Attributes (b), (d) and (e) need further comment. Originality need not be actual invention but being the outstanding exponent or populariser of a new material, style or subject. For example, no modern historian now assigns the invention of oil painting to the Van Eyck brothers but they were the first artists to bring the technique to perfection in panel painting and were historically credited as originators. Priority on its own is not enough.

Timeliness is zeitgeist – encapsulating a particular culture during an era. Lynn Chadwick is a minor canonical figure. His metal sculpture of the 1950s embodies the spirit of an age (post-War figurative sculpture) while it is not strong enough to make Chadwick a major artist. Lineage is an attribute of the canon’s traditional didactic purpose. Perugino, a figure on the periphery of the canon, would probably have sunk from our view if he had not taught Raphael. 

Man Proposes, the Canon Disposes

There is something unusual about the way the fine-art canon operates, which may not have been remarked on before. Every artist who is – or has been – in the canon rises once and remains or sinks but he/she never rises for a second time. I cannot think of an example where an artist we regard as canonical has ever dropped out of the canon and later returned to the canon as significant as he/she was before. This is not a matter of fluctuating popularity but one of absolute neglect – a time when an artist was no longer taught or mentioned in general texts, only for that artist to be resurrected. It seems that once history has downgraded an artist gravely, it is a permanent change. I have never read this observation elsewhere.

During his lifetime Anton Raphael Mengs (1728-79) was considered a genius comparable to Raphael. His paintings displayed great skill; his life drawings are excellent. His place in history seemed assured yet Mengs disappeared from the canon quickly and is hardly more than a footnote in art histories. Viewers found Mengs’s good qualities in other artists and nothing great or original to distinguish his art. Technical brilliance is no meal ticket to Parnassus.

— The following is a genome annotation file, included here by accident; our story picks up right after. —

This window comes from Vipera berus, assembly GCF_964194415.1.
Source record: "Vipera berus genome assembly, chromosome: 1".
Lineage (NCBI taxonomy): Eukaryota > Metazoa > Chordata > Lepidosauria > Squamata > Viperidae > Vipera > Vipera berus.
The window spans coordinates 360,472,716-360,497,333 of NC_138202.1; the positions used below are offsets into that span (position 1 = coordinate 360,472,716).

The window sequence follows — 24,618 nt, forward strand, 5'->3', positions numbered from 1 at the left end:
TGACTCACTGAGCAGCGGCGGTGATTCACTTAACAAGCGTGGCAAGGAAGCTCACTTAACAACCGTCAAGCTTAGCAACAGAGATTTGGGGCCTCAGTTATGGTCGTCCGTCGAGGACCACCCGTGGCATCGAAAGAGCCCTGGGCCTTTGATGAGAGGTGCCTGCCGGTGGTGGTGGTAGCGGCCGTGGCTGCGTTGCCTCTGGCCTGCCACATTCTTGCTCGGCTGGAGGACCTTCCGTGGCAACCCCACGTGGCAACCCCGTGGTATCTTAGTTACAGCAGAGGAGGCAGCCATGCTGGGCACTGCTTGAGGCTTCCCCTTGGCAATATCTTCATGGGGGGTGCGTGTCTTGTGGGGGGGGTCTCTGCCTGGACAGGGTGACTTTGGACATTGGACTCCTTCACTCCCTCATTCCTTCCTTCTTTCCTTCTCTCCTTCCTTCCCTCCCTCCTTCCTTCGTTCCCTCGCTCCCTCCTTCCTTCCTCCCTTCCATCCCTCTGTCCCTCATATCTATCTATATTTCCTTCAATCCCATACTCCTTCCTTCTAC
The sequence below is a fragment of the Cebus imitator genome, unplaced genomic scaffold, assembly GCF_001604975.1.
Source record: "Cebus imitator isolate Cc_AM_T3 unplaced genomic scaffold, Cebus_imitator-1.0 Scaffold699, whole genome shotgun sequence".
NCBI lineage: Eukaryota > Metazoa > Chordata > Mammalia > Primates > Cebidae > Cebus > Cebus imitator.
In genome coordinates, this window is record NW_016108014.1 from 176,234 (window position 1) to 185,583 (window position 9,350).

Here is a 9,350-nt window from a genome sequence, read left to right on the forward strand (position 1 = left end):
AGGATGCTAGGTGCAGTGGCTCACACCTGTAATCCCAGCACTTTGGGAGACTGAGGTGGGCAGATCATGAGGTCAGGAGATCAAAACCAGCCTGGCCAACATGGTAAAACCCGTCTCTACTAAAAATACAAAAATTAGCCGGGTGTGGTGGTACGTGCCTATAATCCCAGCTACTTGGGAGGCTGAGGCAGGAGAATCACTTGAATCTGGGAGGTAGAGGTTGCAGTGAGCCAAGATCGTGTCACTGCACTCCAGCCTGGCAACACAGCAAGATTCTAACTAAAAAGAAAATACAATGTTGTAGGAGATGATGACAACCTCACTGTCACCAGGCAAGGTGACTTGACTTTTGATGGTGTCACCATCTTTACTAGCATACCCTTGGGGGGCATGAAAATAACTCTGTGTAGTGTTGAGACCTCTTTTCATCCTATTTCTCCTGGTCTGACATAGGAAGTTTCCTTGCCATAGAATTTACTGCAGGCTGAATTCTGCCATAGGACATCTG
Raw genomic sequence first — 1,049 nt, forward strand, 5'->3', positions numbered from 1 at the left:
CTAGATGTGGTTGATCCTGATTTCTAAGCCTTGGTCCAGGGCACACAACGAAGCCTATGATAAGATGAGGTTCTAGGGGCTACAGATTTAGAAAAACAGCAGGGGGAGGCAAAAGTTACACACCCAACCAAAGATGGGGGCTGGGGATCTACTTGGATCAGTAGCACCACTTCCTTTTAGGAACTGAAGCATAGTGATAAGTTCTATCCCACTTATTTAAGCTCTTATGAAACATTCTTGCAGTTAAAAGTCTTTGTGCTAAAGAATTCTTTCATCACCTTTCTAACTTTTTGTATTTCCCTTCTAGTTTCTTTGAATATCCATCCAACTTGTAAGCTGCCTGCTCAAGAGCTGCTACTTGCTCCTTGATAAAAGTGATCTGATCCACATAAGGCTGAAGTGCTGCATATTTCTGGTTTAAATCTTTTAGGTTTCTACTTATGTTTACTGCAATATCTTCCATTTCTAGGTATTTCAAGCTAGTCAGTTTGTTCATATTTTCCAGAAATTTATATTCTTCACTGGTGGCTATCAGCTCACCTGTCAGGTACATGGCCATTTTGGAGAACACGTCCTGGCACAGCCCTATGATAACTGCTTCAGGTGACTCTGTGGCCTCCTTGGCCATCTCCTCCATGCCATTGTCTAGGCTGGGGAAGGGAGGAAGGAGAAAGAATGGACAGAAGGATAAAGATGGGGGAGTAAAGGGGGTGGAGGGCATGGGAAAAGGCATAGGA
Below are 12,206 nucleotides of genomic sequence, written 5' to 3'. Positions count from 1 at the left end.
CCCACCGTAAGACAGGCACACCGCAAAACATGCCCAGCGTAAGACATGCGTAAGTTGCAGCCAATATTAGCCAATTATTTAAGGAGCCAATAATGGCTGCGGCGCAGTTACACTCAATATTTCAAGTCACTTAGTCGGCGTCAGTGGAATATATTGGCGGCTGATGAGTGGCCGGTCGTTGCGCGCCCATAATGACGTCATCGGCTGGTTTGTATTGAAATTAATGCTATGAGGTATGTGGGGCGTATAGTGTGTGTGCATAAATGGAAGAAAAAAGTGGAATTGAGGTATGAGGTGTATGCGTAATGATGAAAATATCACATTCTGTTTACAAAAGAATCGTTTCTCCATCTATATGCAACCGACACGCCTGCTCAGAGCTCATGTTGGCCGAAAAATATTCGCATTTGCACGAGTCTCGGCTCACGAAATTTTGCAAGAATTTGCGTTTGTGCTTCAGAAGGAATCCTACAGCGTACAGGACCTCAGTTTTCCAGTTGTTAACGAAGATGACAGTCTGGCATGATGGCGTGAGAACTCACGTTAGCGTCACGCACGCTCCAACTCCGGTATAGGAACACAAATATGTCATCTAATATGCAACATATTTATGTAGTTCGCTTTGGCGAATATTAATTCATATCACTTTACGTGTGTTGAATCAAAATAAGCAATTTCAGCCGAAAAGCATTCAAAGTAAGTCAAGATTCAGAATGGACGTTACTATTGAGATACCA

Consider the case of Bernard Buffet (1928-99). In France, Buffet was the most lauded painter to mature in immediate post-War period. He was very successful in Japan, where a Buffet museum was founded. For several decades Buffet was hugely famous, fabulously rich and perhaps the worst ever painter to be considered great. His work is as crude, ugly, bombastic, modish and shallow as anything that has been shown on museum walls. Despite prizes and critical acclaim, by the time of his death Buffet was utterly forgotten; more than half of younger readers will never have heard his name let alone seen a Buffet painting in person. 

The canon makes short work of poseurs such as Buffet and the technically gifted but banal such as Mengs. So, if you despair of the artists of today who are promoted as living links to the canon, fear not. 

Modernism and the Canon

Traditionalists beware: the canon is not a sword of truth which makes aesthetic distinctions and slays the dragon of Modernist art. There is no objective aesthetic standard which applies to all art in the canon. Even if we set aside Modernism, in aesthetic terms the canon ranges from the schematic (Byzantine), symbolic (Neolithic), semi-abstract (Cycladic) and decorative/abstract (Celtic manuscripts) to the naïve (Fontainebleau school), idealistic (Michelangelo) and realistic (Caravaggio). Modernist art cannot be excluded from the canon; it has already entered it. The only aesthetic criterion is excellence within a defined field.